16.05.2018

Grenada leading the way for Adaptation

Grenadapts flag at Grenada beach; Photo: GIZ

Grenadapts flag at Grenada beach; Photo: GIZ

Grenada is the first Caribbean Community (CARICOM) country to complete its cabinet-approved National Adaptation Plan. The document was accepted prior to the 23rd session of the Conference of the Parties (COP 23) to the United Nations Framework Convention on Climate Change (UNFCCC), after in-depth work led by the environment division at the Grenadian Ministry of Agriculture and Lands in collaboration with the Grenadian-German Integrated Climate Change Adaptation Strategies (ICCAS) programme.

The UNFCCC introduced the National Adaptation Plan process, often referred to as ‘NAP’, as a tool for countries to reduce their vulnerability to the impacts of climate change by building adaptive capacity and resilience. Instead of an end in itself, the NAP is a continuous, progressive and iterative process, which follows a country-driven, gender-sensitive, participatory and fully transparent approach to climate resilience. The Grenada NAP draws on and integrates key aspects of Grenada’s national development targets, Grenada’s draft National Sustainable Development Plan 2030, sectoral plans, and the Public Sector Investment Programme (PSIP). It is a robust document, which supports CARICOM’s climate change implementation plan (2011-2021) and is in line with Grenada’s Revised National Climate Change Policy and Nationally Determined Contributions (NDCs).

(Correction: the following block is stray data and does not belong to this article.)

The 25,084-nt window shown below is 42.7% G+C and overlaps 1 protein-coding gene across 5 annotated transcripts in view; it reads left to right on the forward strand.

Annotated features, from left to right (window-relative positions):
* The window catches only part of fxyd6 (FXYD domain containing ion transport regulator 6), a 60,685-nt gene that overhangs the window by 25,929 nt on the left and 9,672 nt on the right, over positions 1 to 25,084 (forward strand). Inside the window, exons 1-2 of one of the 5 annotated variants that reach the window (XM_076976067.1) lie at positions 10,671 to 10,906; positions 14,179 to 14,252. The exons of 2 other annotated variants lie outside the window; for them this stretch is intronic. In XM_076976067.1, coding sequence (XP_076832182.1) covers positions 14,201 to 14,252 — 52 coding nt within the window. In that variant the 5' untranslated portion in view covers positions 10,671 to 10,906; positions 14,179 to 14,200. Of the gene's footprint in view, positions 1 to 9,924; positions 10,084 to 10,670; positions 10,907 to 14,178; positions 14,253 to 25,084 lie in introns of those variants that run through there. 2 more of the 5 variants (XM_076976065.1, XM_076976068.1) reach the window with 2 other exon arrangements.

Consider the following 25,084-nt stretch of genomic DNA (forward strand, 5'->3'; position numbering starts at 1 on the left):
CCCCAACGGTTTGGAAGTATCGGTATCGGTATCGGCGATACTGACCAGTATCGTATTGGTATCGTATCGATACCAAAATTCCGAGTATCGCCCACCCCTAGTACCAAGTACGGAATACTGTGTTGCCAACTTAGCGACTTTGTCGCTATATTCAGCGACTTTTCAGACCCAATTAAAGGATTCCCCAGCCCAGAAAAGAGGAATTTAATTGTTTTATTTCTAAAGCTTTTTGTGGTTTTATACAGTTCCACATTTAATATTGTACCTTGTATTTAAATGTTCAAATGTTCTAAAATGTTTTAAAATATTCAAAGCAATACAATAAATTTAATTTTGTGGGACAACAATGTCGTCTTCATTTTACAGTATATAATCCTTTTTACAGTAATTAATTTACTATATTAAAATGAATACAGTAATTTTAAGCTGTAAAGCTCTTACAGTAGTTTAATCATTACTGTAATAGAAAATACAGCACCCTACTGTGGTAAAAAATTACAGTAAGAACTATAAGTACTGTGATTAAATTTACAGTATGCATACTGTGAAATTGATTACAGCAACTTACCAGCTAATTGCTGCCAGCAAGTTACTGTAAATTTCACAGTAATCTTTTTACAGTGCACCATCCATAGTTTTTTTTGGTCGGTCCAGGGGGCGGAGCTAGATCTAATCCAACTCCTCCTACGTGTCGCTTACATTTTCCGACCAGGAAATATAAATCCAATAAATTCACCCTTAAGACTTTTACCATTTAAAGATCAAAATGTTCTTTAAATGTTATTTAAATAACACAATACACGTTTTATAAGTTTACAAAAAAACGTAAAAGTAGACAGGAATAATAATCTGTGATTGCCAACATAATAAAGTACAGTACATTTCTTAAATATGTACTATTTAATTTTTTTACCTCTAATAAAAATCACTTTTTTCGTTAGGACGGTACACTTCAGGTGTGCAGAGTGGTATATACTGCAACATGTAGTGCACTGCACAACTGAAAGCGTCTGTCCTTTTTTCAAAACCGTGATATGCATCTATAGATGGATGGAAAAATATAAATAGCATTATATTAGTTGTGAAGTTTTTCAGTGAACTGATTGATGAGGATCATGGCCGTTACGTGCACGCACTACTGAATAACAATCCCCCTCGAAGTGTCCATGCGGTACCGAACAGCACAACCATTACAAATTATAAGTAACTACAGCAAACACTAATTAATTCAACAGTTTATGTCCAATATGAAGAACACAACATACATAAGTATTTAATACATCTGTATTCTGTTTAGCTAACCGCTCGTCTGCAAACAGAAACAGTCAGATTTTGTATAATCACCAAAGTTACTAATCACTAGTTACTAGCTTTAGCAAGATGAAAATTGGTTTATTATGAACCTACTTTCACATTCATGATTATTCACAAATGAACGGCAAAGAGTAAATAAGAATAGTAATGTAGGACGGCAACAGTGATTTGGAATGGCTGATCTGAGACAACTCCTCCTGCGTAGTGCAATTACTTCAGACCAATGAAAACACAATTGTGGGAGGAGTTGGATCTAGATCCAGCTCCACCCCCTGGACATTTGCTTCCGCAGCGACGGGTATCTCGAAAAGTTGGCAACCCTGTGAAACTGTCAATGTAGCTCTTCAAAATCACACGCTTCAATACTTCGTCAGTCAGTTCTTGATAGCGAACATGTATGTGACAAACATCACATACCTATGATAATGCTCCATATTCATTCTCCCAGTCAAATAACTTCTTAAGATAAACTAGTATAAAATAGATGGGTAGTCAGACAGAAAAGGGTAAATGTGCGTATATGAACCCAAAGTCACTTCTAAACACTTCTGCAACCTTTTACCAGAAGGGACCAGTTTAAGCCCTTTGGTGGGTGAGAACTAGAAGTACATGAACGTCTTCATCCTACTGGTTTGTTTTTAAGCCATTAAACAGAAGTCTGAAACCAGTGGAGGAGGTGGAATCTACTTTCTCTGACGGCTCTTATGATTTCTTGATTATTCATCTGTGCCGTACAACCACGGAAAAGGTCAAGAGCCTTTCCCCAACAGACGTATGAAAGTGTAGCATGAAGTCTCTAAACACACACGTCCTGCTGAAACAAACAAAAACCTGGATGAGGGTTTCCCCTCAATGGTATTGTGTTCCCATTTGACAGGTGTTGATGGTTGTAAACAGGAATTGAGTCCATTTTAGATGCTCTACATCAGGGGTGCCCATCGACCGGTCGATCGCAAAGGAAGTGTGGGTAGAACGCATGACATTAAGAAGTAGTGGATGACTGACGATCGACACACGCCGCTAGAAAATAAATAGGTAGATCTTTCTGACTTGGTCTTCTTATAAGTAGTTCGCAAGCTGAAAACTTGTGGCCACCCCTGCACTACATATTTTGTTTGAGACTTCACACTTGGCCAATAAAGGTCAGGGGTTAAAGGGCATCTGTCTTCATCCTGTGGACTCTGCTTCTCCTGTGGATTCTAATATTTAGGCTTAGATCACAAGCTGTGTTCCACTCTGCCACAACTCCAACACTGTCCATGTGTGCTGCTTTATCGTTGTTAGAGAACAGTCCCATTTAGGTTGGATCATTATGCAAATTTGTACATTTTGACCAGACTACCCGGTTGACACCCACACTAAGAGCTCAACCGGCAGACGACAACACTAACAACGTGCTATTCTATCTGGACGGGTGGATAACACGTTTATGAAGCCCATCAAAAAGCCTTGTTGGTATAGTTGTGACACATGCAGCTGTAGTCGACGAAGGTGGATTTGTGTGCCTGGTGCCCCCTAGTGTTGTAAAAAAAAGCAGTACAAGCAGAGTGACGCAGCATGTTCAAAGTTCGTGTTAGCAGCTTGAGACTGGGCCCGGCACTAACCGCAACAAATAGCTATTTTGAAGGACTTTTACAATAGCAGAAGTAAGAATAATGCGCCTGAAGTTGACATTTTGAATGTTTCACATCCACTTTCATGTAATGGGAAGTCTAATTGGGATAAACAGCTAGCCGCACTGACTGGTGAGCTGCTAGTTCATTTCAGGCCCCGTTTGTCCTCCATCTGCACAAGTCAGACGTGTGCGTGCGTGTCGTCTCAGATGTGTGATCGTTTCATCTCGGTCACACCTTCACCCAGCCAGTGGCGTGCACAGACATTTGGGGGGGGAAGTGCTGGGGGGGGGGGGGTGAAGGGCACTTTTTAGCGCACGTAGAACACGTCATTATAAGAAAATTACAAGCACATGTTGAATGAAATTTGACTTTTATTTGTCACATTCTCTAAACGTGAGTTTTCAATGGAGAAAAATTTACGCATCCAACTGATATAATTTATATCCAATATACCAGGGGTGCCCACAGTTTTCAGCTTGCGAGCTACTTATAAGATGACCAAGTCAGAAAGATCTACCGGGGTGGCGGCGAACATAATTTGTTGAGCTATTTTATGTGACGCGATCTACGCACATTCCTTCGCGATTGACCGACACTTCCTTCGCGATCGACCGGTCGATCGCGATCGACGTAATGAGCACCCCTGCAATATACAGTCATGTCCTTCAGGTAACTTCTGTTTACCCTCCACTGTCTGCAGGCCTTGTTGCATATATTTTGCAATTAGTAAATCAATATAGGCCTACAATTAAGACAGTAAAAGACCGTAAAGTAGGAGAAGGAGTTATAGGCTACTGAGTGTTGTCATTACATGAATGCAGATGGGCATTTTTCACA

Afforestation of mangroves to protect civil society from natural disasters; Photo: GIZ

Merina Jessamy, Permanent Secretary, Ministry of Agriculture and Lands, stated: ‘In developing the NAP, consultations were held with over 160 representatives from government (approx. 11 ministries) and private actors across numerous sectors including water, food security, coastal zone management, resilient infrastructure, disaster risk reduction and disease prevention. The development process of the NAP spanned over two years so this was truly a participatory and inclusive process.’

The Grenada NAP includes a number of actions and projects aimed at reducing Grenada’s vulnerability to climate change. It offers potential donors and funding agencies concrete ideas for financing opportunities for climate-resilient action. The various programmes of action are estimated to cost around USD 260 million. Pioneering its NAP in the Caribbean region gives Grenada a leading edge in accessing funding for implementing the various projects. Based on the NAP’s identified priorities, the Deutsche Gesellschaft für Internationale Zusammenarbeit (GIZ) GmbH, the National Water Authority and the Ministry of Finance jointly developed a comprehensive water sector resilience project that was approved by the Green Climate Fund in February 2018. In addition, Dieter Rothenberger, Head of ICCAS at GIZ, said: ‘Under the ICCAS project, Grenada has also successfully secured funding for a Climate Finance Readiness programme under the Green Climate Fund, which is the first step in accessing climate finance. Publishing the NAP represents another step forward, which will allow other Caribbean islands to learn from Grenada’s approach.’

The ICCAS project is funded under the German Environment Ministry’s (BMU) International Climate Initiative (IKI) and is jointly implemented by GIZ, Grenada’s environment division, and the United Nations Development Programme (UNDP).